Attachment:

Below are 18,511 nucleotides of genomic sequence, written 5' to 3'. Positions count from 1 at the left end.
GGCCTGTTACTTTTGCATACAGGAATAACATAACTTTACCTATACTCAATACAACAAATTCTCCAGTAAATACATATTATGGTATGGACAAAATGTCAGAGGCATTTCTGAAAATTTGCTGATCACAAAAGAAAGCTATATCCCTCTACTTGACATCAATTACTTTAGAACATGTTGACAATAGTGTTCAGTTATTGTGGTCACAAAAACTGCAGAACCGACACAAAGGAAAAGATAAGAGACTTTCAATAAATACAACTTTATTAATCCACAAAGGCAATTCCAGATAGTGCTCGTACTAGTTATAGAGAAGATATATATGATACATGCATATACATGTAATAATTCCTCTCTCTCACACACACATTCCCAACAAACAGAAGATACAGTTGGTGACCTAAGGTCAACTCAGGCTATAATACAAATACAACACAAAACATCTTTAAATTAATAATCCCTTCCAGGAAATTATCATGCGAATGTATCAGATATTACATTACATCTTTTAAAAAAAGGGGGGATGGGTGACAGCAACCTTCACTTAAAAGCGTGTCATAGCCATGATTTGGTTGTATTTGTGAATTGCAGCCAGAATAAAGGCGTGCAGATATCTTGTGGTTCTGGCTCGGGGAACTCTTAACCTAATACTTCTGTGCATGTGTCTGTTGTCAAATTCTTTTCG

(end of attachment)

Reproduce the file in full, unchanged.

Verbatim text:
Below are 18,511 nucleotides of genomic sequence, written 5' to 3'. Positions count from 1 at the left end.
GGCCTGTTACTTTTGCATACAGGAATAACATAACTTTACCTATACTCAATACAACAAATTCTCCAGTAAATACATATTATGGTATGGACAAAATGTCAGAGGCATTTCTGAAAATTTGCTGATCACAAAAGAAAGCTATATCCCTCTACTTGACATCAATTACTTTAGAACATGTTGACAATAGTGTTCAGTTATTGTGGTCACAAAAACTGCAGAACCGACACAAAGGAAAAGATAAGAGACTTTCAATAAATACAACTTTATTAATCCACAAAGGCAATTCCAGATAGTGCTCGTACTAGTTATAGAGAAGATATATATGATACATGCATATACATGTAATAATTCCTCTCTCTCACACACACATTCCCAACAAACAGAAGATACAGTTGGTGACCTAAGGTCAACTCAGGCTATAATACAAATACAACACAAAACATCTTTAAATTAATAATCCCTTCCAGGAAATTATCATGCGAATGTATCAGATATTACATTACATCTTTTAAAAAAAGGGGGGATGGGTGACAGCAACCTTCACTTAAAAGCGTGTCATAGCCATGATTTGGTTGTATTTGTGAATTGCAGCCAGAATAAAGGCGTGCAGATATCTTGTGGTTCTGGCTCGGGGAACTCTTAACCTAATACTTCTGTGCATGTGTCTGTTGTCAAATTCTTTTCG